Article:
To a certain extent, the lifespan can even be brand-specific or supplier-specific. Also, the word “lasts” is a subjective term. To some homeowners, a working water heater is fine until it leaks (and causes damage to the home). Others wait until the unit stops functioning or heating. Some may choose to replace both water heaters when one is having trouble or notice inefficiencies that require a replacement.

It’s most important to be proactive in replacing tank heaters if:

  • They’re at the end of their normal expected life cycle (9-12 years for most)
  • They’re located above a living area (in an attic, a second-floor walk-in closet, etc.)
  • The cost to repair the unit outweighs the remaining expected life of the heater. The most common (85%) tank heater repair is a gas valve.
  • The out-of-warranty cost with materials & labor could easily exceed $500, making replacement a more cost-effective option.

Based on our observations in the field, certain heater brands and certain suppliers tend to:

  • Have a much shorter life expectancy
  • Have a much higher rate of repair with parts less readily available
  • Be more prone to leaking and/or catastrophic rupture

Where are your tank water heaters located… in the attic or the garage?

The location of your water heater is super important from risk of property damage standpoint but also from a cost to install standpoint. Without going into a ton of detail, a tankless heater installed in the attic is considerably LESS expensive than installation in the garage. Therefore, from a price standpoint alone, going tankless in the attic is usually an affordable option.

Earl’s Plumbing rarely installs two-tank water heaters in the attic when homeowners are given the choice between tankless and tanks. Storing and continually heating 100 gallons of 140+ degree hot water in rusting metal tanks located above your living room is far riskier than installing an energy-efficient, heat-on-demand, Navien tankless water heater that has less than 3 gallons of water inside stainless steel tubing and enclosed inside a combustion chamber.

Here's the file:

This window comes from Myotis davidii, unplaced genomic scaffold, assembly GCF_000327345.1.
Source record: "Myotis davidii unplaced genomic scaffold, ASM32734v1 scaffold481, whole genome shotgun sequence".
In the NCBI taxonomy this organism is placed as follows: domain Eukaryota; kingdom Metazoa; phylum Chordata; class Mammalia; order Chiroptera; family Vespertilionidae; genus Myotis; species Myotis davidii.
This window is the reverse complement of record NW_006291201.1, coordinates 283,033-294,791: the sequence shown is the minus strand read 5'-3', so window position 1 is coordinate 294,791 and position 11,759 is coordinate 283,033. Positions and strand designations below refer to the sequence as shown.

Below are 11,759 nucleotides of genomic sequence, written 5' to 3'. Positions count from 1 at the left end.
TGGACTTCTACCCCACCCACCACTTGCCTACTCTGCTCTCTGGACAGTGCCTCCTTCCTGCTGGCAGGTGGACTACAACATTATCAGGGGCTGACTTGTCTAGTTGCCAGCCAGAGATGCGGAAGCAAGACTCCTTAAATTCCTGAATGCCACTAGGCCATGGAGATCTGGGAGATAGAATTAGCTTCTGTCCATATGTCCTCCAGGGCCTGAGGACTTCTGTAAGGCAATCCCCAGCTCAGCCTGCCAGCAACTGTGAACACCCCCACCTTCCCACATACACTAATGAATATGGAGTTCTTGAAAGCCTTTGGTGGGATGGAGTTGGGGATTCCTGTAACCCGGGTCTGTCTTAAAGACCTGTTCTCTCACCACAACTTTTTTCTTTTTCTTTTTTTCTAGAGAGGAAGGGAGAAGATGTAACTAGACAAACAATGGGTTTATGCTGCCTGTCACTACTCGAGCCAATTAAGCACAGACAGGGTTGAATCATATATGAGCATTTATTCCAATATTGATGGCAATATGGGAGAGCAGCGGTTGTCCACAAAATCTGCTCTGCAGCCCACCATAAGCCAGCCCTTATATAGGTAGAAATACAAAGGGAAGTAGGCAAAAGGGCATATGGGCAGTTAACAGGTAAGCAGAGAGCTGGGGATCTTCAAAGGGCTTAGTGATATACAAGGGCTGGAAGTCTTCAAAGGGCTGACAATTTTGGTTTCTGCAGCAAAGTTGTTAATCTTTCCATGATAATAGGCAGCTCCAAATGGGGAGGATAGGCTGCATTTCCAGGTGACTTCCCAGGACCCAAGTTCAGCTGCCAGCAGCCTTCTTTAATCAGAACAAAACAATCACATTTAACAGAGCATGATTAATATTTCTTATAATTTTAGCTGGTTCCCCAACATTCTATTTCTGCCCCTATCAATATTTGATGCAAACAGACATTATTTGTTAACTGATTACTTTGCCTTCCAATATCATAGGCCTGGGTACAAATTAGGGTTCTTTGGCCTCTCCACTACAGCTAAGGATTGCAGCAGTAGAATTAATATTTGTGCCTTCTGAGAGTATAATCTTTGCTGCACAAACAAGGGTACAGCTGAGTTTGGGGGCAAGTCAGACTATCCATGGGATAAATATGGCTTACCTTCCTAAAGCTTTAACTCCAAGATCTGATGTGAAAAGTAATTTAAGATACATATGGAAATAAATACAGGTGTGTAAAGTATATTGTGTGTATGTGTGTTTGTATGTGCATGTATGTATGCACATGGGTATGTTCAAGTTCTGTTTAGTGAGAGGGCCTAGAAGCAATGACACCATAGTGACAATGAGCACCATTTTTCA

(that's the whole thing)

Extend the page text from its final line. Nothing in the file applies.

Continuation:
Do you ever run out of hot water?

If you’re ever running out of hot water — regardless of if you have one or two traditional tank water heaters — a Navien tankless water heater may be an excellent option. A tankless heater installed by Earl’s Plumbing provides an unlimited amount of hot water at a fraction of the cost. In addition, depending upon the version of the tankless water heater that we install, we can significantly reduce the hot water wait times at all of your fixtures. This could save you THOUSANDS of gallons of wasted water every year.

How many people live in the home, and how many bathrooms do you have?

Depending upon the answers to this question, we may also ask the ages of the residents. Teenagers tend to take longer showers and baths. Younger children will eventually become teenagers. And vice versa, if only two people live in the home with no plans to grow that number, and you never run out of hot water we will recommend a different solution.

In the case of a larger family or a larger house, it may require two tankless heaters to meet the required expectations. This question also applies more to the long-term nature of a tankless heater. For example, a Navien tankless water heater has a 15-year warranty on the heat exchanger. Current testing indicates that — in conjunction with the expected routine maintenance and upkeep — Navien engineers think the current versions of their tankless water heaters may exceed 20 years or more! We have removed and replaced older and lesser quality tankless heaters that exceed 18 and 19 years old.

How many square feet is your home?